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Breeds 101

Golden Retriever

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Relaxed but responsive, calm but alert, sensible and serene, the Golden Retriever is in many ways the ideal family companion.

Records reveal that this gentle breed was developed in the late 1800s by crossing a light-colored Flat-coated Retriever with the now-extinct Tweed Water Spaniel. Lord Tweedmouth, who wanted a Golden Retriever suited to the Scottish terrain and climate, is credited with the breed’s beginnings.

Golden Retriever is affection-demanding, multi-purpose, easy-to-train and attractive breed. It is now even more popular in North America and Scandinavia than in its native Great Britain. Bred to retrieve waterfowl, it is especially patient with children.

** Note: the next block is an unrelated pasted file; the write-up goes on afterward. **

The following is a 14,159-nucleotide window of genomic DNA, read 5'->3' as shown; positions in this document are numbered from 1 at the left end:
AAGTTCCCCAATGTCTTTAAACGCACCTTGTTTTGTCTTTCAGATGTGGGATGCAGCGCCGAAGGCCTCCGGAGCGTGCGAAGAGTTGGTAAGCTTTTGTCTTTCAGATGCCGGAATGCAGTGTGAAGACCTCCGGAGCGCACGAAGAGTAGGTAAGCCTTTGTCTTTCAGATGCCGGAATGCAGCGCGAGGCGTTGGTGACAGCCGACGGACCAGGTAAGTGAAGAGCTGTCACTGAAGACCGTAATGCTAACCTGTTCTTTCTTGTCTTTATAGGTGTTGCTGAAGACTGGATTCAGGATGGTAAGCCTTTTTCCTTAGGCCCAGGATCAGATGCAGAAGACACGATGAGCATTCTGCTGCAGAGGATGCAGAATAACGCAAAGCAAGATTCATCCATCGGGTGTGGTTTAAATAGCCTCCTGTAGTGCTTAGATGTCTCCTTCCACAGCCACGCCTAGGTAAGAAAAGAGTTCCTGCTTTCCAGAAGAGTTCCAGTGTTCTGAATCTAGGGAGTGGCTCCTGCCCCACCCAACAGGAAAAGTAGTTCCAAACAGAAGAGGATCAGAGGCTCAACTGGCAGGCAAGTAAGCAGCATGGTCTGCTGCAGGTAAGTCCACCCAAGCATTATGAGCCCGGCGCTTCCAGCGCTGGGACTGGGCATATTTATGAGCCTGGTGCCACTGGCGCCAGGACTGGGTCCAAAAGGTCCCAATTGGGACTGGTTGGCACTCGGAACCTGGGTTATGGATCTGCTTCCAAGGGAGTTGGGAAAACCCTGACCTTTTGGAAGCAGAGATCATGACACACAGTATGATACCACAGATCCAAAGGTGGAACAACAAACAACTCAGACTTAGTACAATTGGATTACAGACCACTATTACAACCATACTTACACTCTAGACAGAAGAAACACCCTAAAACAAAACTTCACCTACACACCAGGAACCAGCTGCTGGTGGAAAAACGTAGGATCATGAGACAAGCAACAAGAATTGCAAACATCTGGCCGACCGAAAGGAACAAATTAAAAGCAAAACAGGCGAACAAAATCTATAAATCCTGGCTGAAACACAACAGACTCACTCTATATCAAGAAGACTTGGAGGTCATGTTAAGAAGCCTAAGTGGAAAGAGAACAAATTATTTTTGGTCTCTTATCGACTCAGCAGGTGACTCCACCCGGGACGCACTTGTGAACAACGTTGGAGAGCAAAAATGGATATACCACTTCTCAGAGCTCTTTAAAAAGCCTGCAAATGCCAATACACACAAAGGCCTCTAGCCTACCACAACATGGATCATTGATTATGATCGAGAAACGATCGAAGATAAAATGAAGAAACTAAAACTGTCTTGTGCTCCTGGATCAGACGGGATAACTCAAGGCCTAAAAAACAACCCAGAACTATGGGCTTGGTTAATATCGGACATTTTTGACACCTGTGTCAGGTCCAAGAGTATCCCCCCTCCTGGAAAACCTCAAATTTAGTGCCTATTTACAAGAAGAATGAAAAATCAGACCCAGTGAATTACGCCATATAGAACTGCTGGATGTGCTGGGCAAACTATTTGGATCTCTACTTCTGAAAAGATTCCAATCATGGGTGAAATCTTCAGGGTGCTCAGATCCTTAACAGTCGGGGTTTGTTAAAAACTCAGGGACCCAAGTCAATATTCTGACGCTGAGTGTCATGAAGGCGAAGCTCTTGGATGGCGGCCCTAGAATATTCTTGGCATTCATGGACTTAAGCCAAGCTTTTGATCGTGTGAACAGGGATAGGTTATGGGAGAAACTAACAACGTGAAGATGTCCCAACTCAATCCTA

Different breed lines have evolved for different purposes. One variety works as a gundog, another has developed for use in field trials, while the largest line is devoted to the show ring and family life. A fourth breeding line has produced dogs that are trained exclusively as assistants for blind or disabled people.

Popularity has unfortunately produced inherited defects in some lines, such as allergic skin conditions, eye problems, and even irritable snappiness.

Size: Medium; females 211/2 to 221/2 inches, 55 to 65 pounds; males 23 to 24 inches, 65 to 75 pounds.

Color: All shades of gold, from pale to rich reddish gold.

Temperament: Friendly, devoted, and obedient; eager to please as a family companion, with excellent rapport with children. Active and boisterous; needs exercise and activity.

Energy level: Medium to high; field lines higher than show lines.

Best owner: Active, social family in suburban or rural home.

Needs: Daily physical and mental exercise (games, retrieving, obedience), human interaction, fenced yard, twice-weekly brushing.

Life expectancy: 10 to 14 years.